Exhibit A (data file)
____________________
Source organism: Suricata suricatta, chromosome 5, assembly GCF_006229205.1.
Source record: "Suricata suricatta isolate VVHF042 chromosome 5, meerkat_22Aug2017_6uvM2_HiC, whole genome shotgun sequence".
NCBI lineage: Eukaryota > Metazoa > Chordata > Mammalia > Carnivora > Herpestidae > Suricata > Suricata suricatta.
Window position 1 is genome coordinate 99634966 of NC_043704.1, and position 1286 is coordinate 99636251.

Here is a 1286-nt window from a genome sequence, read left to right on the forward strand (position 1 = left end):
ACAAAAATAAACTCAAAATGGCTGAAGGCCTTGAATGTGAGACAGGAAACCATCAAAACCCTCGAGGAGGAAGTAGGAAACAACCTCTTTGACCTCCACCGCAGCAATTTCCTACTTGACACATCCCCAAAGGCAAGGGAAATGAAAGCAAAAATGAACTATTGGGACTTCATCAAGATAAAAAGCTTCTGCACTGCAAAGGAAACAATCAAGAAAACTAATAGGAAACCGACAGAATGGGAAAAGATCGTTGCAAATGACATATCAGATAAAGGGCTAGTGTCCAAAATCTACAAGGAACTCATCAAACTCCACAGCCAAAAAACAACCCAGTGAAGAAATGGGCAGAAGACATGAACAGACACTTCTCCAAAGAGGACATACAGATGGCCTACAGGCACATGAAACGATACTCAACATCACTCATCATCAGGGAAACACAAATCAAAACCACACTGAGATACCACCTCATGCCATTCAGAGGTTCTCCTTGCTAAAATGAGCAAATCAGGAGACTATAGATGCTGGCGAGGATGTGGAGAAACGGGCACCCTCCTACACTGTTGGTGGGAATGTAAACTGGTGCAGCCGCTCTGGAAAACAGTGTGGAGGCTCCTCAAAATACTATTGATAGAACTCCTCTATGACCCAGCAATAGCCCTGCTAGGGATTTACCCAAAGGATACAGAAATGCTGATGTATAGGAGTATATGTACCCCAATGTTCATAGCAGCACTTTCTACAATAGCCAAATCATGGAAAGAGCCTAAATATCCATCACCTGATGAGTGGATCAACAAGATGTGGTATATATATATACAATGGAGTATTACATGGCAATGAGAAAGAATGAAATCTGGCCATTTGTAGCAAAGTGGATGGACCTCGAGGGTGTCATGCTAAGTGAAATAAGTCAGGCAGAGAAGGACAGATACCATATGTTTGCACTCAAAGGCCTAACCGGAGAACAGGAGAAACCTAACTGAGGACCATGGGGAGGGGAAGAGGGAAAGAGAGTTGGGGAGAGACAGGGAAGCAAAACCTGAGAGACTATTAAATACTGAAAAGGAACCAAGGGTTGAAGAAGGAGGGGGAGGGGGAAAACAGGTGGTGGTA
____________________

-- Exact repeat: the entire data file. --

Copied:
Source organism: Suricata suricatta, chromosome 5, assembly GCF_006229205.1.
Source record: "Suricata suricatta isolate VVHF042 chromosome 5, meerkat_22Aug2017_6uvM2_HiC, whole genome shotgun sequence".
NCBI lineage: Eukaryota > Metazoa > Chordata > Mammalia > Carnivora > Herpestidae > Suricata > Suricata suricatta.
Window position 1 is genome coordinate 99634966 of NC_043704.1, and position 1286 is coordinate 99636251.

Here is a 1286-nt window from a genome sequence, read left to right on the forward strand (position 1 = left end):
ACAAAAATAAACTCAAAATGGCTGAAGGCCTTGAATGTGAGACAGGAAACCATCAAAACCCTCGAGGAGGAAGTAGGAAACAACCTCTTTGACCTCCACCGCAGCAATTTCCTACTTGACACATCCCCAAAGGCAAGGGAAATGAAAGCAAAAATGAACTATTGGGACTTCATCAAGATAAAAAGCTTCTGCACTGCAAAGGAAACAATCAAGAAAACTAATAGGAAACCGACAGAATGGGAAAAGATCGTTGCAAATGACATATCAGATAAAGGGCTAGTGTCCAAAATCTACAAGGAACTCATCAAACTCCACAGCCAAAAAACAACCCAGTGAAGAAATGGGCAGAAGACATGAACAGACACTTCTCCAAAGAGGACATACAGATGGCCTACAGGCACATGAAACGATACTCAACATCACTCATCATCAGGGAAACACAAATCAAAACCACACTGAGATACCACCTCATGCCATTCAGAGGTTCTCCTTGCTAAAATGAGCAAATCAGGAGACTATAGATGCTGGCGAGGATGTGGAGAAACGGGCACCCTCCTACACTGTTGGTGGGAATGTAAACTGGTGCAGCCGCTCTGGAAAACAGTGTGGAGGCTCCTCAAAATACTATTGATAGAACTCCTCTATGACCCAGCAATAGCCCTGCTAGGGATTTACCCAAAGGATACAGAAATGCTGATGTATAGGAGTATATGTACCCCAATGTTCATAGCAGCACTTTCTACAATAGCCAAATCATGGAAAGAGCCTAAATATCCATCACCTGATGAGTGGATCAACAAGATGTGGTATATATATATACAATGGAGTATTACATGGCAATGAGAAAGAATGAAATCTGGCCATTTGTAGCAAAGTGGATGGACCTCGAGGGTGTCATGCTAAGTGAAATAAGTCAGGCAGAGAAGGACAGATACCATATGTTTGCACTCAAAGGCCTAACCGGAGAACAGGAGAAACCTAACTGAGGACCATGGGGAGGGGAAGAGGGAAAGAGAGTTGGGGAGAGACAGGGAAGCAAAACCTGAGAGACTATTAAATACTGAAAAGGAACCAAGGGTTGAAGAAGGAGGGGGAGGGGGAAAACAGGTGGTGGTA